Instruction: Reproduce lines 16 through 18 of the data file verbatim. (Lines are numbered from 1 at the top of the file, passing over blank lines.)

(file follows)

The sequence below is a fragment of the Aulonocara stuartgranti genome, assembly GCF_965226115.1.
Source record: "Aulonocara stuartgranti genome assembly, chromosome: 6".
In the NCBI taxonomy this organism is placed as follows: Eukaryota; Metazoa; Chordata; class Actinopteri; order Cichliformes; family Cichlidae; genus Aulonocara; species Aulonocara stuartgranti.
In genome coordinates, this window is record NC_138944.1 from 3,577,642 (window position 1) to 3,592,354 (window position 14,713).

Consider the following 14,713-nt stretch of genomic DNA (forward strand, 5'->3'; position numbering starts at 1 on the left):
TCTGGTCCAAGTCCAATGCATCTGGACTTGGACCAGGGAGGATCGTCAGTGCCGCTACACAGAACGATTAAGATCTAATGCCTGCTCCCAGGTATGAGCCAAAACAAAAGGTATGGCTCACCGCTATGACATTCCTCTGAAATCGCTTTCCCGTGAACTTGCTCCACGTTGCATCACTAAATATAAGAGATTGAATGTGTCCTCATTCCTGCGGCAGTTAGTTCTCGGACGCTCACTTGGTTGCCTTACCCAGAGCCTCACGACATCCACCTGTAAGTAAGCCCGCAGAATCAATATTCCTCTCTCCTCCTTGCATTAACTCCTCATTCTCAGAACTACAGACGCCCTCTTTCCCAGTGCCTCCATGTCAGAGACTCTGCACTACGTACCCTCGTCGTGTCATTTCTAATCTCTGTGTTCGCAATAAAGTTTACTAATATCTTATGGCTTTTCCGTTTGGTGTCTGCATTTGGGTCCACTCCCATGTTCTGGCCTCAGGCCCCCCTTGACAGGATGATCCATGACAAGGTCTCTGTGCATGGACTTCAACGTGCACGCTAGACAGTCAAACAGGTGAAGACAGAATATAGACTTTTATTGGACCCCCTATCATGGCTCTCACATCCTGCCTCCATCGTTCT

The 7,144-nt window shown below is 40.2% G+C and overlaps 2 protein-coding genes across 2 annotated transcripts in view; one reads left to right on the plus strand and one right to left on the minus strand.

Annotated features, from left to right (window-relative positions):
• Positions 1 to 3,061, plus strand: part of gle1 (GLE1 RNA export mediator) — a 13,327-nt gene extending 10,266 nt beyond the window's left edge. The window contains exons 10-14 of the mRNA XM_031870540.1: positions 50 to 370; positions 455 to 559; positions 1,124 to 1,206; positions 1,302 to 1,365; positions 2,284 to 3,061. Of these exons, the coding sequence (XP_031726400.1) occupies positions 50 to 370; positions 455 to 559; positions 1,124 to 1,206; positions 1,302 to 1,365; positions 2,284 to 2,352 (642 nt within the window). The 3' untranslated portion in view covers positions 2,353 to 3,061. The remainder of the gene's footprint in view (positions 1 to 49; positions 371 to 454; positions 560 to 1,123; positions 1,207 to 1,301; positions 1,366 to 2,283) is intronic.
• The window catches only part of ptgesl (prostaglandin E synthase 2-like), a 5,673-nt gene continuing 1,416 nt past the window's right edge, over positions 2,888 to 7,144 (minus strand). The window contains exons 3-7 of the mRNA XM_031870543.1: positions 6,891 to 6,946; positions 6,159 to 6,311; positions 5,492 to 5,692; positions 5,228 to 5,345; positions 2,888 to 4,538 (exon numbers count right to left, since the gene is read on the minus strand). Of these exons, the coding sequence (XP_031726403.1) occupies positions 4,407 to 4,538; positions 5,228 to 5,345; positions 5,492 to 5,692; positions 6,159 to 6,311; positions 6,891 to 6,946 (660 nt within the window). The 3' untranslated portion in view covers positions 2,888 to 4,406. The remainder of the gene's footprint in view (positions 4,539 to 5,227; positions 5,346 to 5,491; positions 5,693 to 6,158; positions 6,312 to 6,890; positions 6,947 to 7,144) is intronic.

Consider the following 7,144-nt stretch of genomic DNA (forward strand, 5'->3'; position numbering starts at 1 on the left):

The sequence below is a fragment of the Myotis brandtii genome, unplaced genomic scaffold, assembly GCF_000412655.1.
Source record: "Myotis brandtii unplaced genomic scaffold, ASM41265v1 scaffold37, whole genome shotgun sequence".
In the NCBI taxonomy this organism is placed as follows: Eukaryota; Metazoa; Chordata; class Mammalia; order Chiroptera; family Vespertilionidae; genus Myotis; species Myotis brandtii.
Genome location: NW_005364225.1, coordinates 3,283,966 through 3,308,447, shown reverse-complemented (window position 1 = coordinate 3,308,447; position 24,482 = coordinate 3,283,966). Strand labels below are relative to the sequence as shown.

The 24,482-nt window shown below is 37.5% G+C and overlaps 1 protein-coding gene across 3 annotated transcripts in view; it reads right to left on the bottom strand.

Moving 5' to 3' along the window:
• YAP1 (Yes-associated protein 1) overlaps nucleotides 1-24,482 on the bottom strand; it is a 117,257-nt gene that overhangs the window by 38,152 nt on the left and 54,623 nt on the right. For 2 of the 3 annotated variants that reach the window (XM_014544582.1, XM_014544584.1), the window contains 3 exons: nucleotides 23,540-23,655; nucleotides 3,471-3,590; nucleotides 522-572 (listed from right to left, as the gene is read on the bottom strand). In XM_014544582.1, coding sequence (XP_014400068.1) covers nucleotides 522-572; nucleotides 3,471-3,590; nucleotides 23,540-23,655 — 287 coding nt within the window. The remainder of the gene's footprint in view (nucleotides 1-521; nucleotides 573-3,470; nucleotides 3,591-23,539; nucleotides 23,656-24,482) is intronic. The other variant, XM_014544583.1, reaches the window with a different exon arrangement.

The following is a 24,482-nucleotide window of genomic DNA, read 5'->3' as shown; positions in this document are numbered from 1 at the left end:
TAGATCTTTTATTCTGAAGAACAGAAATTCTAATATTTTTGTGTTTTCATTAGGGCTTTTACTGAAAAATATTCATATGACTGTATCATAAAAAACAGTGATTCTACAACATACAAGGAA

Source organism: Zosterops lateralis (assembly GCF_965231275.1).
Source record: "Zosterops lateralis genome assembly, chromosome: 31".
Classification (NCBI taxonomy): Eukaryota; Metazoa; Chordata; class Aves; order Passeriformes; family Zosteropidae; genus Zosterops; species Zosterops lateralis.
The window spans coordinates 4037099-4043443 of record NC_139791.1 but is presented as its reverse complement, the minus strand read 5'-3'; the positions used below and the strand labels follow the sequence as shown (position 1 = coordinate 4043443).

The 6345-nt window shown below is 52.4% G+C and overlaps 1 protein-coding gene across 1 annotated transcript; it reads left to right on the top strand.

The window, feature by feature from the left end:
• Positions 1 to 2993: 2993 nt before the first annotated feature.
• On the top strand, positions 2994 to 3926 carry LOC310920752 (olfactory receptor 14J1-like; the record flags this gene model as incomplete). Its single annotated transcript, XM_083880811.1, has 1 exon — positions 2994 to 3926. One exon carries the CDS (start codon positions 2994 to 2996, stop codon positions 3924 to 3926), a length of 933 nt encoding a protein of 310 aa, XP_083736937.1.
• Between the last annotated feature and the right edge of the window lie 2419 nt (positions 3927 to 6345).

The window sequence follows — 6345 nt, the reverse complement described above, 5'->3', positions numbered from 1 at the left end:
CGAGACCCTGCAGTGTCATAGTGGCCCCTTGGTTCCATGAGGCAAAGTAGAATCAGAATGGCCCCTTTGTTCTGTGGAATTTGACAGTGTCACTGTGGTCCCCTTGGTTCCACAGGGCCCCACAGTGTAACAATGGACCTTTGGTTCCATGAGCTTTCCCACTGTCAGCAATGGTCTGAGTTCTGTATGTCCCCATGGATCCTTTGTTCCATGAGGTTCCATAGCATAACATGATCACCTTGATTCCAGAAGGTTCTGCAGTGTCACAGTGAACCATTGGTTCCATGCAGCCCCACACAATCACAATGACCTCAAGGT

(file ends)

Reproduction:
The 24,482-nt window shown below is 37.5% G+C and overlaps 1 protein-coding gene across 3 annotated transcripts in view; it reads right to left on the bottom strand.

Moving 5' to 3' along the window:
• YAP1 (Yes-associated protein 1) overlaps nucleotides 1-24,482 on the bottom strand; it is a 117,257-nt gene that overhangs the window by 38,152 nt on the left and 54,623 nt on the right. For 2 of the 3 annotated variants that reach the window (XM_014544582.1, XM_014544584.1), the window contains 3 exons: nucleotides 23,540-23,655; nucleotides 3,471-3,590; nucleotides 522-572 (listed from right to left, as the gene is read on the bottom strand). In XM_014544582.1, coding sequence (XP_014400068.1) covers nucleotides 522-572; nucleotides 3,471-3,590; nucleotides 23,540-23,655 — 287 coding nt within the window. The remainder of the gene's footprint in view (nucleotides 1-521; nucleotides 573-3,470; nucleotides 3,591-23,539; nucleotides 23,656-24,482) is intronic. The other variant, XM_014544583.1, reaches the window with a different exon arrangement.